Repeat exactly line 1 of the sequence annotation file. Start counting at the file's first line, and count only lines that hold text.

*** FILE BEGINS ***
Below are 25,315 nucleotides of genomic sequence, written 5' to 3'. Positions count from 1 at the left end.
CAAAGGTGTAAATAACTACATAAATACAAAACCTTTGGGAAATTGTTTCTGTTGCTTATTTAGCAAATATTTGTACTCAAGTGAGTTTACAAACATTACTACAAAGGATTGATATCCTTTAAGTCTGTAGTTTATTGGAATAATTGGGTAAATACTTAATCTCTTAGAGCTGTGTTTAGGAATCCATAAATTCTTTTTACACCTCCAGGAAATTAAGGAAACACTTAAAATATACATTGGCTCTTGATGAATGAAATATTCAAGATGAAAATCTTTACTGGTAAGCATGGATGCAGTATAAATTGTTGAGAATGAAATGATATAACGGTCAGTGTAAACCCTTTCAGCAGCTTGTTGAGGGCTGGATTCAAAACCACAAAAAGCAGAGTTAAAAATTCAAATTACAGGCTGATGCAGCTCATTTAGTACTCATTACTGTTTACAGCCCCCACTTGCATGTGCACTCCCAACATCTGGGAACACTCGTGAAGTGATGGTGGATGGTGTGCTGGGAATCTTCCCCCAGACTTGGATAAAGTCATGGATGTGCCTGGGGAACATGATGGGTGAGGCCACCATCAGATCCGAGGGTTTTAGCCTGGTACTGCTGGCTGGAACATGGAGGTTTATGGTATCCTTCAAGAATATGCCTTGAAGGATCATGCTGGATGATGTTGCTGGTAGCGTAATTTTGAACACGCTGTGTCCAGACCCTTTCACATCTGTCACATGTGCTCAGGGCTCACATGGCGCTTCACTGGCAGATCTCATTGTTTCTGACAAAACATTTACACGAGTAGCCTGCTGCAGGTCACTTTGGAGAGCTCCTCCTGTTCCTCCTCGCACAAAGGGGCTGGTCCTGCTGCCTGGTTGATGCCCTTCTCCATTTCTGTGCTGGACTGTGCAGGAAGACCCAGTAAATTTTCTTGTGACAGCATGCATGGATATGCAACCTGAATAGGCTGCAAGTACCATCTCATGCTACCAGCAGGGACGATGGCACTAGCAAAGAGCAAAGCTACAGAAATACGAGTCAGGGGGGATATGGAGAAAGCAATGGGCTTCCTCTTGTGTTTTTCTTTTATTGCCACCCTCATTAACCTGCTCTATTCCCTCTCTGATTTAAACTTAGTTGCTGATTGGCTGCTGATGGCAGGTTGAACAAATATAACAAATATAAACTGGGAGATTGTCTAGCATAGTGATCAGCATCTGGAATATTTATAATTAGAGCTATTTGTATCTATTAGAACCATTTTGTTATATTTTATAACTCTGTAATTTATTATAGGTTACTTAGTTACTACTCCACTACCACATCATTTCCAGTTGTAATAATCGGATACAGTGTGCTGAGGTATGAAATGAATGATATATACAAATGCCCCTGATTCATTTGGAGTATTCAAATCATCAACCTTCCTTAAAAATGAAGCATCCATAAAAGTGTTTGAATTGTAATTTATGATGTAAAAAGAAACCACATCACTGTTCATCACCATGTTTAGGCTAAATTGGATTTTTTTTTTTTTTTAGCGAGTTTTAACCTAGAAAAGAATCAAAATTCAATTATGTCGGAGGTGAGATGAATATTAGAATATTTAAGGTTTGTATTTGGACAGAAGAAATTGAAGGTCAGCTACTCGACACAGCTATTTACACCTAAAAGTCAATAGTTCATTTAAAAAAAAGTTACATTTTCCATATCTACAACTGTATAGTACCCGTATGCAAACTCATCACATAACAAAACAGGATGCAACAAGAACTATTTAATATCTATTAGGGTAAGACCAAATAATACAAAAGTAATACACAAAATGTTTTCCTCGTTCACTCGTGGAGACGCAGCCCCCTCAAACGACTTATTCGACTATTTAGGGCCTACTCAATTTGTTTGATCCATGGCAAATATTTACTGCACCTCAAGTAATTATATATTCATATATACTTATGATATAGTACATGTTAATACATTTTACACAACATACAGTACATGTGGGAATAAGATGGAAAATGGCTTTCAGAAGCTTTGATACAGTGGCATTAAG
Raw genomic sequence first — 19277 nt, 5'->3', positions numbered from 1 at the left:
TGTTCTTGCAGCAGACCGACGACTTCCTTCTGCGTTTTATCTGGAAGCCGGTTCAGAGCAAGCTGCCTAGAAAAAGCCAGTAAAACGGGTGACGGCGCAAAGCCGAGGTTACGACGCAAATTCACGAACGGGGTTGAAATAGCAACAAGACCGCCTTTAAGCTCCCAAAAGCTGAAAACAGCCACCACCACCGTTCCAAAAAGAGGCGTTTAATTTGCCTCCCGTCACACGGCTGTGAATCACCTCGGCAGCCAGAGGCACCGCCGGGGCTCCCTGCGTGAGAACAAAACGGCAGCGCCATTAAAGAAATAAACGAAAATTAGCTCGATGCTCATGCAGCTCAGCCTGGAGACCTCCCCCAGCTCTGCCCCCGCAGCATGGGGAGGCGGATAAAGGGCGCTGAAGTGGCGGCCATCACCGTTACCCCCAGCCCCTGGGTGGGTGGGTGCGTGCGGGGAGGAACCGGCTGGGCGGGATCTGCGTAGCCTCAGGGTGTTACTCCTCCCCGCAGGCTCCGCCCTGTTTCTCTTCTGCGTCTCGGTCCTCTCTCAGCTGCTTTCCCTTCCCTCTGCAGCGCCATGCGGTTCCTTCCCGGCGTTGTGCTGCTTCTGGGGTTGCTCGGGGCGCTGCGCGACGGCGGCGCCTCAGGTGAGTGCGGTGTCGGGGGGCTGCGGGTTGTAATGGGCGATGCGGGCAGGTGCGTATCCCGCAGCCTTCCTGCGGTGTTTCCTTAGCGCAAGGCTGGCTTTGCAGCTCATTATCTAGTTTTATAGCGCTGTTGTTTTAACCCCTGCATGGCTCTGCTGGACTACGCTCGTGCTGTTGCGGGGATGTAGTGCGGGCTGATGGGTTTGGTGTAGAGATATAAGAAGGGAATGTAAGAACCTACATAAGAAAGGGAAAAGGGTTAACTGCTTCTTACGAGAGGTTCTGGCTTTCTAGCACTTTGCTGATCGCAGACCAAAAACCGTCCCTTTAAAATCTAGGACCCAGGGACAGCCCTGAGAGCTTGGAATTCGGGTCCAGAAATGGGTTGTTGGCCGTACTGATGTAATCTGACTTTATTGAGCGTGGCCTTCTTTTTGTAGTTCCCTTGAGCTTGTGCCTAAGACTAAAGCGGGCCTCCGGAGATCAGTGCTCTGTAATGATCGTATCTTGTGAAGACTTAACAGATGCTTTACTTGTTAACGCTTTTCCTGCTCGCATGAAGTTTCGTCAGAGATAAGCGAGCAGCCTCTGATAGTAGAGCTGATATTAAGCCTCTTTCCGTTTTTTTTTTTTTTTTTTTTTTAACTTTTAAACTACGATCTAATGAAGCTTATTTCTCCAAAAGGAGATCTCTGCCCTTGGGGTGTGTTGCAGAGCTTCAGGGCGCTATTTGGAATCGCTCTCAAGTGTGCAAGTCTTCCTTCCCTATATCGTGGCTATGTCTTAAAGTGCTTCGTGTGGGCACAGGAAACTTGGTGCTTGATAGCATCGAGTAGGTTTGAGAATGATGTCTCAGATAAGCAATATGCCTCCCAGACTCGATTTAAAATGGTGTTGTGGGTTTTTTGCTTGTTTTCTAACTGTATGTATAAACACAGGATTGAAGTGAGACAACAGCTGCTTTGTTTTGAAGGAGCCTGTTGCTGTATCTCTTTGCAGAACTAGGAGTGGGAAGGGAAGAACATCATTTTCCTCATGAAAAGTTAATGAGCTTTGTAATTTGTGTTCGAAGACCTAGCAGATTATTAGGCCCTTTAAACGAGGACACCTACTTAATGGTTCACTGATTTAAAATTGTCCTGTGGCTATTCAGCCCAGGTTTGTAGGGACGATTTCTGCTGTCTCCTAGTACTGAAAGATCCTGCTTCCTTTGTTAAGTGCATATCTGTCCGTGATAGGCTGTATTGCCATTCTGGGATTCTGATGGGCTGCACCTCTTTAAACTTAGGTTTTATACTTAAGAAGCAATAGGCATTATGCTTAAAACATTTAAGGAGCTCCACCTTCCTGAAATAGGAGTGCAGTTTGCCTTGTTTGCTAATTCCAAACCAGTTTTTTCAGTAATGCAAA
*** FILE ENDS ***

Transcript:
Below are 25,315 nucleotides of genomic sequence, written 5' to 3'. Positions count from 1 at the left end.